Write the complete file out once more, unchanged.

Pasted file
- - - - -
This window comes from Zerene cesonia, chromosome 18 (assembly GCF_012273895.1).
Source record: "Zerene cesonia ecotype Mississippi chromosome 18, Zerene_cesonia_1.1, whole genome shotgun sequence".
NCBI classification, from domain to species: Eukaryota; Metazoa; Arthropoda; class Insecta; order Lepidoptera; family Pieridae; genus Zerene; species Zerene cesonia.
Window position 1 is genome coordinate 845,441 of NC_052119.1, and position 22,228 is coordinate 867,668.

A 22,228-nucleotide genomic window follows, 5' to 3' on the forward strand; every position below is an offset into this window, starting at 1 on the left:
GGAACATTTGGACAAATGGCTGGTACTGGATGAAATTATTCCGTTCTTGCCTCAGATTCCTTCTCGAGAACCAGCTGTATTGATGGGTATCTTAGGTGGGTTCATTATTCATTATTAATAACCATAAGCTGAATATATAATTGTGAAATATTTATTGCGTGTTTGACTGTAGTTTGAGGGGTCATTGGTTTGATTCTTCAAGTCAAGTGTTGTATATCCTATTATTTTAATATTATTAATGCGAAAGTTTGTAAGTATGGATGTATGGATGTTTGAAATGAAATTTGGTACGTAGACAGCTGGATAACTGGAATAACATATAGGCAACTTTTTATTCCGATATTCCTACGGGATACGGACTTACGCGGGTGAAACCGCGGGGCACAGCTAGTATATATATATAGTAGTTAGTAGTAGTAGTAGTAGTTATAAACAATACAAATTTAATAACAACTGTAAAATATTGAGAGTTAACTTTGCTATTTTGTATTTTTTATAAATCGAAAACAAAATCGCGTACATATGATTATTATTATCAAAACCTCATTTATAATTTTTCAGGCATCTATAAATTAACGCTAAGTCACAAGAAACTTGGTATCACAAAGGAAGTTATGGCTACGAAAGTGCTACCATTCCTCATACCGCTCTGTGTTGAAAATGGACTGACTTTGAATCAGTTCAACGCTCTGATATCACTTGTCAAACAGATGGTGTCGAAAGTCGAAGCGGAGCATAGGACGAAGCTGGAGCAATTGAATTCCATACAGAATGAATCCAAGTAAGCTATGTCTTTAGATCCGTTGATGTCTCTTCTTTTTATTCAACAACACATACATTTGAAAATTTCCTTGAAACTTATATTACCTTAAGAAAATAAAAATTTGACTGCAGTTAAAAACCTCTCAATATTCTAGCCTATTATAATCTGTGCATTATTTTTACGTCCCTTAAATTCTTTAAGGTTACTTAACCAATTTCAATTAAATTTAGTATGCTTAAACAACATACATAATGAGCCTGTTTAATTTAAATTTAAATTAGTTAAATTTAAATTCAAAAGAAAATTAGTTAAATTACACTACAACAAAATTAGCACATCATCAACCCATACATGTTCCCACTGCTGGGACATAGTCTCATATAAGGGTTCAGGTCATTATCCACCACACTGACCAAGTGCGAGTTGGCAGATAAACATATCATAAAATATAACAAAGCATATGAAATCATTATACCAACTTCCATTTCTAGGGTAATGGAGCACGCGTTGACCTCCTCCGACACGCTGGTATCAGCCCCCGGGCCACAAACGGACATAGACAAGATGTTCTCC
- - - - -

This window comes from Zerene cesonia, chromosome 18 (assembly GCF_012273895.1).
Source record: "Zerene cesonia ecotype Mississippi chromosome 18, Zerene_cesonia_1.1, whole genome shotgun sequence".
NCBI classification, from domain to species: Eukaryota; Metazoa; Arthropoda; class Insecta; order Lepidoptera; family Pieridae; genus Zerene; species Zerene cesonia.
Window position 1 is genome coordinate 845,441 of NC_052119.1, and position 22,228 is coordinate 867,668.

A 22,228-nucleotide genomic window follows, 5' to 3' on the forward strand; every position below is an offset into this window, starting at 1 on the left:
GGAACATTTGGACAAATGGCTGGTACTGGATGAAATTATTCCGTTCTTGCCTCAGATTCCTTCTCGAGAACCAGCTGTATTGATGGGTATCTTAGGTGGGTTCATTATTCATTATTAATAACCATAAGCTGAATATATAATTGTGAAATATTTATTGCGTGTTTGACTGTAGTTTGAGGGGTCATTGGTTTGATTCTTCAAGTCAAGTGTTGTATATCCTATTATTTTAATATTATTAATGCGAAAGTTTGTAAGTATGGATGTATGGATGTTTGAAATGAAATTTGGTACGTAGACAGCTGGATAACTGGAATAACATATAGGCAACTTTTTATTCCGATATTCCTACGGGATACGGACTTACGCGGGTGAAACCGCGGGGCACAGCTAGTATATATATATAGTAGTTAGTAGTAGTAGTAGTAGTTATAAACAATACAAATTTAATAACAACTGTAAAATATTGAGAGTTAACTTTGCTATTTTGTATTTTTTATAAATCGAAAACAAAATCGCGTACATATGATTATTATTATCAAAACCTCATTTATAATTTTTCAGGCATCTATAAATTAACGCTAAGTCACAAGAAACTTGGTATCACAAAGGAAGTTATGGCTACGAAAGTGCTACCATTCCTCATACCGCTCTGTGTTGAAAATGGACTGACTTTGAATCAGTTCAACGCTCTGATATCACTTGTCAAACAGATGGTGTCGAAAGTCGAAGCGGAGCATAGGACGAAGCTGGAGCAATTGAATTCCATACAGAATGAATCCAAGTAAGCTATGTCTTTAGATCCGTTGATGTCTCTTCTTTTTATTCAACAACACATACATTTGAAAATTTCCTTGAAACTTATATTACCTTAAGAAAATAAAAATTTGACTGCAGTTAAAAACCTCTCAATATTCTAGCCTATTATAATCTGTGCATTATTTTTACGTCCCTTAAATTCTTTAAGGTTACTTAACCAATTTCAATTAAATTTAGTATGCTTAAACAACATACATAATGAGCCTGTTTAATTTAAATTTAAATTAGTTAAATTTAAATTCAAAAGAAAATTAGTTAAATTACACTACAACAAAATTAGCACATCATCAACCCATACATGTTCCCACTGCTGGGACATAGTCTCATATAAGGGTTCAGGTCATTATCCACCACACTGACCAAGTGCGAGTTGGCAGATAAACATATCATAAAATATAACAAAGCATATGAAATCATTATACCAACTTCCATTTCTAGGGTAATGGAGCACGCGTTGACCTCCTCCGACACGCTGGTATCAGCCCCCGGGCCACAAACGGACATAGACAAGATGTTCTCC